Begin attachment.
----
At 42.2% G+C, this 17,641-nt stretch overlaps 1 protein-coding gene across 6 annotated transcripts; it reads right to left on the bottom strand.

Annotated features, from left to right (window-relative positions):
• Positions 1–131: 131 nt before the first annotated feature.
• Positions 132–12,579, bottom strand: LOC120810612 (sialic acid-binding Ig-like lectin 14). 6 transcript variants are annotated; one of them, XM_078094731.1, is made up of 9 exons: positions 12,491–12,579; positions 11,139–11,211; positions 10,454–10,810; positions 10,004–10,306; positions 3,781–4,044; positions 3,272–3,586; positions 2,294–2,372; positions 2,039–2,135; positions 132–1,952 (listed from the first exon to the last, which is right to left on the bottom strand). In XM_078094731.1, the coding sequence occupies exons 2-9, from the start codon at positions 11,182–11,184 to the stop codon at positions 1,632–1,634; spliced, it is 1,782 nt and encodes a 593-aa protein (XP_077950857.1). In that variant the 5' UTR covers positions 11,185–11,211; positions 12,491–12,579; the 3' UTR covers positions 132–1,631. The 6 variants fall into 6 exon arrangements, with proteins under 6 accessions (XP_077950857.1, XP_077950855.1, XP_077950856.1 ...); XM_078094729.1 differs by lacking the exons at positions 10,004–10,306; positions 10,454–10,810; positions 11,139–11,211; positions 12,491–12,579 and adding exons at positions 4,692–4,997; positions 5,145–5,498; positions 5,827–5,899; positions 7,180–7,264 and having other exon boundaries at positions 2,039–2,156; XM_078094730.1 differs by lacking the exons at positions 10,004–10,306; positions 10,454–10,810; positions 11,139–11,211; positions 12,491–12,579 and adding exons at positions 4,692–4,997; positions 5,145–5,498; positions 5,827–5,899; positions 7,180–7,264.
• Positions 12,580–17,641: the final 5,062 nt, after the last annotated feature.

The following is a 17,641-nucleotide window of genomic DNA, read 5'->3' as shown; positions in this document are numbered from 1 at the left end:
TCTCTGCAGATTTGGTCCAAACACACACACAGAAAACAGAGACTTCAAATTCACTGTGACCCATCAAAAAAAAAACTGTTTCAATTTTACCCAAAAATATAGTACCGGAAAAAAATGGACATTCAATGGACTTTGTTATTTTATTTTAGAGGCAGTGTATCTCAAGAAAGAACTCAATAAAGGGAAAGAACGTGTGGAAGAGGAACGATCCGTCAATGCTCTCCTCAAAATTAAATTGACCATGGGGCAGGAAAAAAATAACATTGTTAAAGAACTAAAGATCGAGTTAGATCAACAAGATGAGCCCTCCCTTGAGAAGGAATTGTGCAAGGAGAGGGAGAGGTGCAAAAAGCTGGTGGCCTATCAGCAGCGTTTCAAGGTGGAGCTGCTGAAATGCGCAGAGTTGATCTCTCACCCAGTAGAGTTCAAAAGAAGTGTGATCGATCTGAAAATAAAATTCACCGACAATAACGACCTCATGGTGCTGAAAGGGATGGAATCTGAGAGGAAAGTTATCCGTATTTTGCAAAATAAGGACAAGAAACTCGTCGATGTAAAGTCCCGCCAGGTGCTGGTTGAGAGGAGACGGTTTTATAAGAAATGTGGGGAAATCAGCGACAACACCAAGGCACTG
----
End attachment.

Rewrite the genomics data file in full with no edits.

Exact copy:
At 42.2% G+C, this 17,641-nt stretch overlaps 1 protein-coding gene across 6 annotated transcripts; it reads right to left on the bottom strand.

Annotated features, from left to right (window-relative positions):
• Positions 1–131: 131 nt before the first annotated feature.
• Positions 132–12,579, bottom strand: LOC120810612 (sialic acid-binding Ig-like lectin 14). 6 transcript variants are annotated; one of them, XM_078094731.1, is made up of 9 exons: positions 12,491–12,579; positions 11,139–11,211; positions 10,454–10,810; positions 10,004–10,306; positions 3,781–4,044; positions 3,272–3,586; positions 2,294–2,372; positions 2,039–2,135; positions 132–1,952 (listed from the first exon to the last, which is right to left on the bottom strand). In XM_078094731.1, the coding sequence occupies exons 2-9, from the start codon at positions 11,182–11,184 to the stop codon at positions 1,632–1,634; spliced, it is 1,782 nt and encodes a 593-aa protein (XP_077950857.1). In that variant the 5' UTR covers positions 11,185–11,211; positions 12,491–12,579; the 3' UTR covers positions 132–1,631. The 6 variants fall into 6 exon arrangements, with proteins under 6 accessions (XP_077950857.1, XP_077950855.1, XP_077950856.1 ...); XM_078094729.1 differs by lacking the exons at positions 10,004–10,306; positions 10,454–10,810; positions 11,139–11,211; positions 12,491–12,579 and adding exons at positions 4,692–4,997; positions 5,145–5,498; positions 5,827–5,899; positions 7,180–7,264 and having other exon boundaries at positions 2,039–2,156; XM_078094730.1 differs by lacking the exons at positions 10,004–10,306; positions 10,454–10,810; positions 11,139–11,211; positions 12,491–12,579 and adding exons at positions 4,692–4,997; positions 5,145–5,498; positions 5,827–5,899; positions 7,180–7,264.
• Positions 12,580–17,641: the final 5,062 nt, after the last annotated feature.

The following is a 17,641-nucleotide window of genomic DNA, read 5'->3' as shown; positions in this document are numbered from 1 at the left end:
TCTCTGCAGATTTGGTCCAAACACACACACAGAAAACAGAGACTTCAAATTCACTGTGACCCATCAAAAAAAAAACTGTTTCAATTTTACCCAAAAATATAGTACCGGAAAAAAATGGACATTCAATGGACTTTGTTATTTTATTTTAGAGGCAGTGTATCTCAAGAAAGAACTCAATAAAGGGAAAGAACGTGTGGAAGAGGAACGATCCGTCAATGCTCTCCTCAAAATTAAATTGACCATGGGGCAGGAAAAAAATAACATTGTTAAAGAACTAAAGATCGAGTTAGATCAACAAGATGAGCCCTCCCTTGAGAAGGAATTGTGCAAGGAGAGGGAGAGGTGCAAAAAGCTGGTGGCCTATCAGCAGCGTTTCAAGGTGGAGCTGCTGAAATGCGCAGAGTTGATCTCTCACCCAGTAGAGTTCAAAAGAAGTGTGATCGATCTGAAAATAAAATTCACCGACAATAACGACCTCATGGTGCTGAAAGGGATGGAATCTGAGAGGAAAGTTATCCGTATTTTGCAAAATAAGGACAAGAAACTCGTCGATGTAAAGTCCCGCCAGGTGCTGGTTGAGAGGAGACGGTTTTATAAGAAATGTGGGGAAATCAGCGACAACACCAAGGCACTG